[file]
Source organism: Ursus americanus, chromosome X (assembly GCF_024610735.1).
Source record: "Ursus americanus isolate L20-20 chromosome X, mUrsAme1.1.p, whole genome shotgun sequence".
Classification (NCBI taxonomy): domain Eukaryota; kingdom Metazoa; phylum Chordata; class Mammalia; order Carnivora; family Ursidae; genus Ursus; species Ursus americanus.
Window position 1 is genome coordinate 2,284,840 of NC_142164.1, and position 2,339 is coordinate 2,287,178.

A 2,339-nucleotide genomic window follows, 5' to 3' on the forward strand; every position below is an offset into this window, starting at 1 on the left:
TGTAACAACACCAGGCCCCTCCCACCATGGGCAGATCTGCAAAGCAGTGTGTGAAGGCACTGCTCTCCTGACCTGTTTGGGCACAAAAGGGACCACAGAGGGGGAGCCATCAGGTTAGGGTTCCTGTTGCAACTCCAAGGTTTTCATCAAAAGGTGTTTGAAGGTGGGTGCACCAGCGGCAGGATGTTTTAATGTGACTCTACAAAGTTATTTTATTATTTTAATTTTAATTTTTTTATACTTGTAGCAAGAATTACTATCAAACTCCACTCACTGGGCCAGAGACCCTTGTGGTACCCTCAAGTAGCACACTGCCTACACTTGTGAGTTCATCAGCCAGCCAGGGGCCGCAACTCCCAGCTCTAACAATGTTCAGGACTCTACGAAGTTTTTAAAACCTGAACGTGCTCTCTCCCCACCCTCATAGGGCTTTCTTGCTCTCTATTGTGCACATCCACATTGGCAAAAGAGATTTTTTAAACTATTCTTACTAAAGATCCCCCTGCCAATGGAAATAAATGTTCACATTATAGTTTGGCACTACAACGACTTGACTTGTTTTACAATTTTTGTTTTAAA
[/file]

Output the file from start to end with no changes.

Source organism: Ursus americanus, chromosome X (assembly GCF_024610735.1).
Source record: "Ursus americanus isolate L20-20 chromosome X, mUrsAme1.1.p, whole genome shotgun sequence".
Classification (NCBI taxonomy): domain Eukaryota; kingdom Metazoa; phylum Chordata; class Mammalia; order Carnivora; family Ursidae; genus Ursus; species Ursus americanus.
Window position 1 is genome coordinate 2,284,840 of NC_142164.1, and position 2,339 is coordinate 2,287,178.

A 2,339-nucleotide genomic window follows, 5' to 3' on the forward strand; every position below is an offset into this window, starting at 1 on the left:
TGTAACAACACCAGGCCCCTCCCACCATGGGCAGATCTGCAAAGCAGTGTGTGAAGGCACTGCTCTCCTGACCTGTTTGGGCACAAAAGGGACCACAGAGGGGGAGCCATCAGGTTAGGGTTCCTGTTGCAACTCCAAGGTTTTCATCAAAAGGTGTTTGAAGGTGGGTGCACCAGCGGCAGGATGTTTTAATGTGACTCTACAAAGTTATTTTATTATTTTAATTTTAATTTTTTTATACTTGTAGCAAGAATTACTATCAAACTCCACTCACTGGGCCAGAGACCCTTGTGGTACCCTCAAGTAGCACACTGCCTACACTTGTGAGTTCATCAGCCAGCCAGGGGCCGCAACTCCCAGCTCTAACAATGTTCAGGACTCTACGAAGTTTTTAAAACCTGAACGTGCTCTCTCCCCACCCTCATAGGGCTTTCTTGCTCTCTATTGTGCACATCCACATTGGCAAAAGAGATTTTTTAAACTATTCTTACTAAAGATCCCCCTGCCAATGGAAATAAATGTTCACATTATAGTTTGGCACTACAACGACTTGACTTGTTTTACAATTTTTGTTTTAAA